An incumbent is an official who already holds a political office.
A lot of ink has been spilled about whether the incumbent has a better chance of winning elections than a challenger does.
In presidential races, at least, the incumbent has historically had a strong advantage as only 11 presidents have run for re-election and lost.
It’s only natural that the incumbent should have an edge over the competition, experts say.
Presidential historian Allan Lichtman told NPR:
Incumbents have the following advantages. Name recognition; national attention, fundraising and campaign bases; control over the instruments of government; successful campaign experience; a presumption of success; and voters’ inertia and risk-aversion.
The website Open Secrets has also pointed out that incumbent members of Congress have a strong advantage when it comes to being re-elected.
In the House of Representatives, re-election rates hover somewhere between 90 and 100 percent most of the time, only occasionally dipping down to around 80 percent.
In the Senate, rates are a little bit more volatile, with a few major dips during politically charged years (as in 1980, for example, when President Reagan swept into the White House).
Still, even accounting for those dips, the incumbent is overwhelmingly favored. They even do better in the polls.
Most pundits agree that when it comes to electing the president, voters are overwhelmingly making their decisions based on the economy.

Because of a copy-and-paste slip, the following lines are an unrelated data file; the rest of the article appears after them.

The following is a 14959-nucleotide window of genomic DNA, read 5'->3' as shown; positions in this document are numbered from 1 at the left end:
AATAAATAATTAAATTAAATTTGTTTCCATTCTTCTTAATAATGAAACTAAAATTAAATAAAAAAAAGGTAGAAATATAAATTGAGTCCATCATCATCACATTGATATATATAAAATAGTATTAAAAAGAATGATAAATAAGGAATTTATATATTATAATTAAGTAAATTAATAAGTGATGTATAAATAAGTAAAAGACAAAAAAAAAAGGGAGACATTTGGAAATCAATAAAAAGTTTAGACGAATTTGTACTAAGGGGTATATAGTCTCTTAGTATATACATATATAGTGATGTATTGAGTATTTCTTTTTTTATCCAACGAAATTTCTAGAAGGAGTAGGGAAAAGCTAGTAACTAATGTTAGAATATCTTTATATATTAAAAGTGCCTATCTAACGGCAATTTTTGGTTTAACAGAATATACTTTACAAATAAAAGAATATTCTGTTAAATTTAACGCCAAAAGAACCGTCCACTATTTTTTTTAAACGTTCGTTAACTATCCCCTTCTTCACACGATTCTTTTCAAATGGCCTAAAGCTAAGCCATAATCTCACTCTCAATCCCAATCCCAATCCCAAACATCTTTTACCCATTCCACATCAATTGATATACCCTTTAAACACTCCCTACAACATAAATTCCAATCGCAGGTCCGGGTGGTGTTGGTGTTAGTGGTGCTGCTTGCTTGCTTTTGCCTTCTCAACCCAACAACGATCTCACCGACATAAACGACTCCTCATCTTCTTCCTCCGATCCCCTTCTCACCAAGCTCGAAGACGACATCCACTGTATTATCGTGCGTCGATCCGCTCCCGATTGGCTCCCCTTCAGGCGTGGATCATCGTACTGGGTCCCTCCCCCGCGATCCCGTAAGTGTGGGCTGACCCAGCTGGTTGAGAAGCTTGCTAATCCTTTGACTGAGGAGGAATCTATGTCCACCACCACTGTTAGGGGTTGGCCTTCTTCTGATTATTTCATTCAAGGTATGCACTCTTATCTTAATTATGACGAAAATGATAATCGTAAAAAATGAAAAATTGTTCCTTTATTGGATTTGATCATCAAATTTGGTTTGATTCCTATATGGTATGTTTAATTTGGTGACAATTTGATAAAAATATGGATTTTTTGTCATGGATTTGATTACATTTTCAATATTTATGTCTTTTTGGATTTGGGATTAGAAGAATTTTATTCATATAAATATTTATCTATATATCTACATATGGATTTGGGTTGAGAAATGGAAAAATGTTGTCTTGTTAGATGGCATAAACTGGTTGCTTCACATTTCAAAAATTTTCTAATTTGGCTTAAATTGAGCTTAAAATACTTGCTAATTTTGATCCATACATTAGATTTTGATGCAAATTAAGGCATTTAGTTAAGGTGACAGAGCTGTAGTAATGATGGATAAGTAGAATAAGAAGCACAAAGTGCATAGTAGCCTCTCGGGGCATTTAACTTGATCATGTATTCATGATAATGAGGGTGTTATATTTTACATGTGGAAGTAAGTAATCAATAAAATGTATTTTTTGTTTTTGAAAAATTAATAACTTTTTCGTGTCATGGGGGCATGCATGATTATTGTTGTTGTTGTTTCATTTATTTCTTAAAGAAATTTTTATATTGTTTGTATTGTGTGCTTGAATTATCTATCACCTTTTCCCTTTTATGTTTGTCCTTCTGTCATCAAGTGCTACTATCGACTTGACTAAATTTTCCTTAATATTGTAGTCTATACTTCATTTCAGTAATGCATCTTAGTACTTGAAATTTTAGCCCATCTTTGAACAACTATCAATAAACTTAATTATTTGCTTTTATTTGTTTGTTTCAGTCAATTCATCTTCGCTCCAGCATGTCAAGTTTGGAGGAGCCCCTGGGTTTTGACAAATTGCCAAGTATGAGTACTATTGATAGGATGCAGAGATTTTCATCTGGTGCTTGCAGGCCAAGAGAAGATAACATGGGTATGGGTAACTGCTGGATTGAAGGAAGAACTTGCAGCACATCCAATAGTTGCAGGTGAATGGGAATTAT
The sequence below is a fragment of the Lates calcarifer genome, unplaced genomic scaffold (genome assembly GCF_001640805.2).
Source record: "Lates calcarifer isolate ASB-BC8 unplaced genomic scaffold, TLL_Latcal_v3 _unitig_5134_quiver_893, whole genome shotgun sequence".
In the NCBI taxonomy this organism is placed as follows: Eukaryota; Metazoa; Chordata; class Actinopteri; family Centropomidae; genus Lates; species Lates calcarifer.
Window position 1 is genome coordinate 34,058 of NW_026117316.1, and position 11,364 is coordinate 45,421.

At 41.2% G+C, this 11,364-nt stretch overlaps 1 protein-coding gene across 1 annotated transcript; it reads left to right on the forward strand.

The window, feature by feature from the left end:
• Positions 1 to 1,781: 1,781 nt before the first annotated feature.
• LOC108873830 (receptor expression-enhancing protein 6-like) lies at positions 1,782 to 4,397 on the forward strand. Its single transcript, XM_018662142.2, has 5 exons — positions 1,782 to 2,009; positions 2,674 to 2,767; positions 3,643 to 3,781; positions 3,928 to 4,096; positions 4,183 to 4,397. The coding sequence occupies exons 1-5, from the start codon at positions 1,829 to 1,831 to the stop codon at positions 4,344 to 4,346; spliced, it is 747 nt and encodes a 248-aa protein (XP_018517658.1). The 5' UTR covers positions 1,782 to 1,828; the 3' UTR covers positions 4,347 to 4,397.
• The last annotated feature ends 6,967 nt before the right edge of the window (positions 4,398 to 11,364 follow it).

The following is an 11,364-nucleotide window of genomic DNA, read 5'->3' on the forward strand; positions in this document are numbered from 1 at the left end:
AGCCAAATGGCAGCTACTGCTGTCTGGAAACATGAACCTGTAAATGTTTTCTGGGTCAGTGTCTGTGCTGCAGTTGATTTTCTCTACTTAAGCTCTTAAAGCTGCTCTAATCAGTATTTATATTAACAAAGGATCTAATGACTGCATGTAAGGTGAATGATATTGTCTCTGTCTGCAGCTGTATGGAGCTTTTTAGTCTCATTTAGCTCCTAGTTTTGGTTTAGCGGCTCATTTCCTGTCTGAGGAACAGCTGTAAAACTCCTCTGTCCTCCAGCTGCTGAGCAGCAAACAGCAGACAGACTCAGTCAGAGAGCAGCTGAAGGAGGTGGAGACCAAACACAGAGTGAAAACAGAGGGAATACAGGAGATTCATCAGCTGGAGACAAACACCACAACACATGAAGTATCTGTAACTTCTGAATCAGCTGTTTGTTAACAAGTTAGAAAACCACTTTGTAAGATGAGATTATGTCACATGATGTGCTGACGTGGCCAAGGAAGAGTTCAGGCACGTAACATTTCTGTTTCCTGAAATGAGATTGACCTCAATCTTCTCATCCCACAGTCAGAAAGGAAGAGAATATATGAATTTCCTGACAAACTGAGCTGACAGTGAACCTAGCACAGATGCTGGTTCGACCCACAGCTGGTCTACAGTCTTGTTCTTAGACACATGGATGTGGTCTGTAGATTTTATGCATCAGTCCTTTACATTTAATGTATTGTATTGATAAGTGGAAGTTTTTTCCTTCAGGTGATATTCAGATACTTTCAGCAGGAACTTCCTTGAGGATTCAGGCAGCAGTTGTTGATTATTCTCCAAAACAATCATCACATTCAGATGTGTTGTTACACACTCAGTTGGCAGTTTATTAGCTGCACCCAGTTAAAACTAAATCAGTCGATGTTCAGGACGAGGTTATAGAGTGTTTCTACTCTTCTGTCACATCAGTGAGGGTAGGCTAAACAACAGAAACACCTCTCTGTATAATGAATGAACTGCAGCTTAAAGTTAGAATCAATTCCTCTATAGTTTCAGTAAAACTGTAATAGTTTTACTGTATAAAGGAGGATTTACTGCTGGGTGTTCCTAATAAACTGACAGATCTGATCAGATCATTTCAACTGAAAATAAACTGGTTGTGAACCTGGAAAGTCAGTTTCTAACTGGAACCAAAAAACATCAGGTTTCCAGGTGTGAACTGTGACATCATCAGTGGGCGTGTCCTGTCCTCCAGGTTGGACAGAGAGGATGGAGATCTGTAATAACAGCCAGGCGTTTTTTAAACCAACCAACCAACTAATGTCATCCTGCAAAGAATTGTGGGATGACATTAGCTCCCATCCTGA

It’s worth noting that the presidents who lost re-election in the 20th century almost all presided over struggling economies.
Herbert Hoover, of course, came into office in 1929, the year that the stock market tanked and ushered in the Great Depression.
Jimmy Carter presided over a period of rampant inflation (or “stagflation”) and soaring oil prices, which made it difficult for the government to continue most of its social spending programs.
Last but not least, George H.W. Bush presided during a recession; inflation and oil prices were not a huge problem, but unemployment soared.
The president was also widely seen as oblivious to the country’s economic woes – and Bill Clinton, his Democratic challenger, never missed a chance to bring it up.
Use of “incumbent” in a sentence:
- Despite the incumbent mayor’s vigorous campaign efforts, the challenger managed to secure a surprising victory in the election.
- As an incumbent, Senator Smith has the advantage of name recognition and a track record, but she also has to defend her previous decisions.
- The incumbent president, enjoying high approval ratings, is widely expected to win a second term in office.